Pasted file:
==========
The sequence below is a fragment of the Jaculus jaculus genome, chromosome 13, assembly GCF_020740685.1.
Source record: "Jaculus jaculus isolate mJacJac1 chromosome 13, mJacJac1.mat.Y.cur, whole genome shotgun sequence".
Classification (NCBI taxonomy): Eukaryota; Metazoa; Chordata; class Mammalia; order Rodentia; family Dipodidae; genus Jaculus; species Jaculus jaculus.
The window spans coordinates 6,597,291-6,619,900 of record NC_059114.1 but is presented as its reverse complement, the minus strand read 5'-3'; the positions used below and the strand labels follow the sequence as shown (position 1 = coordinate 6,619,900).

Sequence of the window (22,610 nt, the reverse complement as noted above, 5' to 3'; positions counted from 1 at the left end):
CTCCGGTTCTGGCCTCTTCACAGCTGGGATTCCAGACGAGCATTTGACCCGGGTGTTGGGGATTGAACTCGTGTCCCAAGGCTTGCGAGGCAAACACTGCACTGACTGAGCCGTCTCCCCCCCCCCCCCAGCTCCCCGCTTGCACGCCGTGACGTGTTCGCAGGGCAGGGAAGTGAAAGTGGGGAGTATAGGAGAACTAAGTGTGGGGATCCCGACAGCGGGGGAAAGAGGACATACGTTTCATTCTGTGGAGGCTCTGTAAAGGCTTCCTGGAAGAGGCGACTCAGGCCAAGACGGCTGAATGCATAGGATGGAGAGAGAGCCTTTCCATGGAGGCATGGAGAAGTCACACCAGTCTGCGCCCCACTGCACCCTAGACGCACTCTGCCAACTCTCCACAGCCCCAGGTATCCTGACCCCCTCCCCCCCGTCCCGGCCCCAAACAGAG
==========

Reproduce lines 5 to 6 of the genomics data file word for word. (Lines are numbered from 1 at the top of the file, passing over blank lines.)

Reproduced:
Sequence of the window (22,610 nt, the reverse complement as noted above, 5' to 3'; positions counted from 1 at the left end):
CTCCGGTTCTGGCCTCTTCACAGCTGGGATTCCAGACGAGCATTTGACCCGGGTGTTGGGGATTGAACTCGTGTCCCAAGGCTTGCGAGGCAAACACTGCACTGACTGAGCCGTCTCCCCCCCCCCCCCAGCTCCCCGCTTGCACGCCGTGACGTGTTCGCAGGGCAGGGAAGTGAAAGTGGGGAGTATAGGAGAACTAAGTGTGGGGATCCCGACAGCGGGGGAAAGAGGACATACGTTTCATTCTGTGGAGGCTCTGTAAAGGCTTCCTGGAAGAGGCGACTCAGGCCAAGACGGCTGAATGCATAGGATGGAGAGAGAGCCTTTCCATGGAGGCATGGAGAAGTCACACCAGTCTGCGCCCCACTGCACCCTAGACGCACTCTGCCAACTCTCCACAGCCCCAGGTATCCTGACCCCCTCCCCCCCGTCCCGGCCCCAAACAGAG